PROSPER’s ongoing efforts to empower communities to sustainably manage their natural resources gives the program a unique, close-up view of the multiple and complex challenges – both internal and external – that rural Liberian communities face in achieving that goal. In the fourth quarter, that experience continued to inform PROSPER’s work, providing information and insights that the team integrated into annual work planning sessions organized in August and September, and guiding national-level initiatives such as the establishment of a joint FDA-CFWG review process for new CF management applications.
During Q4, PROSPER continued to share that information and experience at the national level through its participation in different fora including regular meetings of the Land Commission and the Agriculture Coordination Committee. PROSPER also continued to facilitate the participation of forest community leaders in relevant fora such as the County Development Steering Committee and County Forestry Forum in Nimba and Northern Nimba Biodiversity Stakeholders Group where they have gained valuable experience and confidence in presenting their experiences and concerns on important and practical natural resource management and land issues. In August, through a subcontract to the Environmental Law Institute, PROSPER organized stakeholder consultations on the Community Rights Law and Regulation aimed at improving coherence and simplifying the legal framework for community forestry, land tenure and property rights.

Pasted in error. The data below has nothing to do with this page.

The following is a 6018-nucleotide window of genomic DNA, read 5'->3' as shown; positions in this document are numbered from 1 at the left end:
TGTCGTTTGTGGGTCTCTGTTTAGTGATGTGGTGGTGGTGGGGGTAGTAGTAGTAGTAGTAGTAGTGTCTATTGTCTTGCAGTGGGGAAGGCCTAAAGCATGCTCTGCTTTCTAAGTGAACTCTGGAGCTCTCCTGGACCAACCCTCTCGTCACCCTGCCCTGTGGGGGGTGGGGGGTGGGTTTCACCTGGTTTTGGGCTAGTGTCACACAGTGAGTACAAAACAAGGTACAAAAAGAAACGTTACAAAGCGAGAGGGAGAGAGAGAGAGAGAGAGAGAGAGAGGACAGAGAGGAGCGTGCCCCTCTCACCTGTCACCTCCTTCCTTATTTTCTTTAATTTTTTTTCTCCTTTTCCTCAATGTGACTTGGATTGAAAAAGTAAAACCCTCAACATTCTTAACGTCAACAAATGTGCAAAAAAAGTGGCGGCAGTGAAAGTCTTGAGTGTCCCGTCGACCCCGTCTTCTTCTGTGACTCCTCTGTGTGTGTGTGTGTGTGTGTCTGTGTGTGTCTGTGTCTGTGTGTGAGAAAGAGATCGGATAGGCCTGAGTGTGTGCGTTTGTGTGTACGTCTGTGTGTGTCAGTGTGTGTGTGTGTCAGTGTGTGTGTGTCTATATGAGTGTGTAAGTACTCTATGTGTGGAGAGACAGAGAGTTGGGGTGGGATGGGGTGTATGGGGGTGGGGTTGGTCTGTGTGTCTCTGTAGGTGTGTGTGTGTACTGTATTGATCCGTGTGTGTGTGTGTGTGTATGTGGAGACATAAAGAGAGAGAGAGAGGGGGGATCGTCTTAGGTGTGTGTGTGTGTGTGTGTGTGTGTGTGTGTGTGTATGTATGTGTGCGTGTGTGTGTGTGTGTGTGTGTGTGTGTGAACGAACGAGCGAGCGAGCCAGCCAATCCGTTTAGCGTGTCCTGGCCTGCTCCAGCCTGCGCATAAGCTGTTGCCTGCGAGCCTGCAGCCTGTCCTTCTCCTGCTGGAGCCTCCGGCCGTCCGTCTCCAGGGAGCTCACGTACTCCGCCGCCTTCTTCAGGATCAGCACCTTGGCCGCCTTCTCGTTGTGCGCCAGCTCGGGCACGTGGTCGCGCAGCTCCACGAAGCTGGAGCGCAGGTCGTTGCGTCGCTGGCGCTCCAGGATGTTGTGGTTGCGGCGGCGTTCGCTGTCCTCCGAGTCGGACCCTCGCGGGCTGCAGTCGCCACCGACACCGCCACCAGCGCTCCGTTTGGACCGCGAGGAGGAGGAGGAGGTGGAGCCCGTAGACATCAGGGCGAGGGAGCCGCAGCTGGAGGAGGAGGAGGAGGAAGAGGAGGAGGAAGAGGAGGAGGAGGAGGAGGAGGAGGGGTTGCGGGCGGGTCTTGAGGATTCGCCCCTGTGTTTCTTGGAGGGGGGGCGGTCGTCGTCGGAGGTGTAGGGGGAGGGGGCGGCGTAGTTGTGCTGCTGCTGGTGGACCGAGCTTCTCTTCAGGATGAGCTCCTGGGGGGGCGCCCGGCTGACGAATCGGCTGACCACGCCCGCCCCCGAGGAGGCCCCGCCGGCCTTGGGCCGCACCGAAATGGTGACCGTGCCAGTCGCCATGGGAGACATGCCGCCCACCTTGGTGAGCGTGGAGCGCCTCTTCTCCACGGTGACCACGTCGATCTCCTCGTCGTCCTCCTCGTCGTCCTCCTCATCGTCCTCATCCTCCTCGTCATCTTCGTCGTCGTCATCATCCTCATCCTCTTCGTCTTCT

With an intense schedule of field activities from July to September and considerable time devoted to preparing preparation of the FY14 work plan, the PROSPER team remained behind schedule in the submission of several deliverables (see table below). PROSPER senior staff met with the USAID COR in late September to review the status of deliverable submission. They concurred on the need for several modifications in the deliverable schedule that could be formalized in a future contract modification.
PROSPER’s Monitoring and Evaluation Unit had a packed fourth quarter schedule that included the successful conclusion of the Data Quality Assessment of the PROSPER performance management system in July (see Cross Cutting Activities, below). Integrating the results of PROSPER’s extensive fourth quarter activities, the program was able to meet or exceed the targets that were established for 10 of the 15 Indicators monitored in FY13.
No new contract deliverables were due during the fourth quarter of FY13 (July – September 2013). One contract deliverable due in the first quarter of FY13 was re-submitted for USAID review and approval:
- Biodiversity assessments completed for new sites (#24)
Eight deliverables remain outstanding as of September 30, 2013. A list of the deliverables and their status are provided in the table below.